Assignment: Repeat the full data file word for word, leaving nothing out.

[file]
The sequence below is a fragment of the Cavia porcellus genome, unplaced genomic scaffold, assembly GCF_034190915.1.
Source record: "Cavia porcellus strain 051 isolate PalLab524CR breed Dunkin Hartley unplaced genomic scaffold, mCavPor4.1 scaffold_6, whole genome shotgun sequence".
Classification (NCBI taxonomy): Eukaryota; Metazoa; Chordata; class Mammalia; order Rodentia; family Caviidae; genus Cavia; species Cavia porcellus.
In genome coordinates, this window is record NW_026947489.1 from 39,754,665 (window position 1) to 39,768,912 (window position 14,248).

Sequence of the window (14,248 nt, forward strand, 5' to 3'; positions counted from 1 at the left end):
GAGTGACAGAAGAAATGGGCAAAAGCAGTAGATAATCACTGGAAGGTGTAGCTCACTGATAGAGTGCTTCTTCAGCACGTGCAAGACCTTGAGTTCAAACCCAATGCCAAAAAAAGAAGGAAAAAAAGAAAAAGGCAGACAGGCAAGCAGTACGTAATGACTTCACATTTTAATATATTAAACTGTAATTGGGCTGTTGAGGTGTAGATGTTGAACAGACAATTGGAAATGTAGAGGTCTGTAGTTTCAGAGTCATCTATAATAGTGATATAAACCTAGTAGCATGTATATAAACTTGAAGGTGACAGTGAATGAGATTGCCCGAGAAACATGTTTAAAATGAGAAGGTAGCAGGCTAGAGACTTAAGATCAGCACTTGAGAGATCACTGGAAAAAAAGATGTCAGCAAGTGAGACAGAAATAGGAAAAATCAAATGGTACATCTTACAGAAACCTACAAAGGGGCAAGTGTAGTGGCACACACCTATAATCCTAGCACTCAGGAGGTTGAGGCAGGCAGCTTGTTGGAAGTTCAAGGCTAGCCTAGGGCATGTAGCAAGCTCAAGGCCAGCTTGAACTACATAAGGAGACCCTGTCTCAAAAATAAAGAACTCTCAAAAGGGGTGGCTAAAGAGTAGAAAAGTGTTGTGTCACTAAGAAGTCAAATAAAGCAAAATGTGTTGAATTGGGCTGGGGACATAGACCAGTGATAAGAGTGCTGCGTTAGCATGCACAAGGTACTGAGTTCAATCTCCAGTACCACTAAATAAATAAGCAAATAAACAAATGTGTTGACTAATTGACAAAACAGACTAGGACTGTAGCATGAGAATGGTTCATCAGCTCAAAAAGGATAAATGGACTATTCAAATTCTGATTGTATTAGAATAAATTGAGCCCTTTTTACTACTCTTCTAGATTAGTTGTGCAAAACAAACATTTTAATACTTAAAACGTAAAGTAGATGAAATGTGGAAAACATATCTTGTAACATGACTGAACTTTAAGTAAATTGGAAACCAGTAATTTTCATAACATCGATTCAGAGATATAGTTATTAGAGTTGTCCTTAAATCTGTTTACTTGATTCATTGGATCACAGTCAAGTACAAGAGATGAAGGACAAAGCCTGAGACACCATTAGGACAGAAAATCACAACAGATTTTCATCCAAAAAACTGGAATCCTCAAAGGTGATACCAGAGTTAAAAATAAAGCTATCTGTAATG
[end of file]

The sequence below is a fragment of the Cavia porcellus genome, unplaced genomic scaffold, assembly GCF_034190915.1.
Source record: "Cavia porcellus strain 051 isolate PalLab524CR breed Dunkin Hartley unplaced genomic scaffold, mCavPor4.1 scaffold_6, whole genome shotgun sequence".
Classification (NCBI taxonomy): Eukaryota; Metazoa; Chordata; class Mammalia; order Rodentia; family Caviidae; genus Cavia; species Cavia porcellus.
In genome coordinates, this window is record NW_026947489.1 from 39,754,665 (window position 1) to 39,768,912 (window position 14,248).

Sequence of the window (14,248 nt, forward strand, 5' to 3'; positions counted from 1 at the left end):
GAGTGACAGAAGAAATGGGCAAAAGCAGTAGATAATCACTGGAAGGTGTAGCTCACTGATAGAGTGCTTCTTCAGCACGTGCAAGACCTTGAGTTCAAACCCAATGCCAAAAAAAGAAGGAAAAAAAGAAAAAGGCAGACAGGCAAGCAGTACGTAATGACTTCACATTTTAATATATTAAACTGTAATTGGGCTGTTGAGGTGTAGATGTTGAACAGACAATTGGAAATGTAGAGGTCTGTAGTTTCAGAGTCATCTATAATAGTGATATAAACCTAGTAGCATGTATATAAACTTGAAGGTGACAGTGAATGAGATTGCCCGAGAAACATGTTTAAAATGAGAAGGTAGCAGGCTAGAGACTTAAGATCAGCACTTGAGAGATCACTGGAAAAAAAGATGTCAGCAAGTGAGACAGAAATAGGAAAAATCAAATGGTACATCTTACAGAAACCTACAAAGGGGCAAGTGTAGTGGCACACACCTATAATCCTAGCACTCAGGAGGTTGAGGCAGGCAGCTTGTTGGAAGTTCAAGGCTAGCCTAGGGCATGTAGCAAGCTCAAGGCCAGCTTGAACTACATAAGGAGACCCTGTCTCAAAAATAAAGAACTCTCAAAAGGGGTGGCTAAAGAGTAGAAAAGTGTTGTGTCACTAAGAAGTCAAATAAAGCAAAATGTGTTGAATTGGGCTGGGGACATAGACCAGTGATAAGAGTGCTGCGTTAGCATGCACAAGGTACTGAGTTCAATCTCCAGTACCACTAAATAAATAAGCAAATAAACAAATGTGTTGACTAATTGACAAAACAGACTAGGACTGTAGCATGAGAATGGTTCATCAGCTCAAAAAGGATAAATGGACTATTCAAATTCTGATTGTATTAGAATAAATTGAGCCCTTTTTACTACTCTTCTAGATTAGTTGTGCAAAACAAACATTTTAATACTTAAAACGTAAAGTAGATGAAATGTGGAAAACATATCTTGTAACATGACTGAACTTTAAGTAAATTGGAAACCAGTAATTTTCATAACATCGATTCAGAGATATAGTTATTAGAGTTGTCCTTAAATCTGTTTACTTGATTCATTGGATCACAGTCAAGTACAAGAGATGAAGGACAAAGCCTGAGACACCATTAGGACAGAAAATCACAACAGATTTTCATCCAAAAAACTGGAATCCTCAAAGGTGATACCAGAGTTAAAAATAAAGCTATCTGTAATG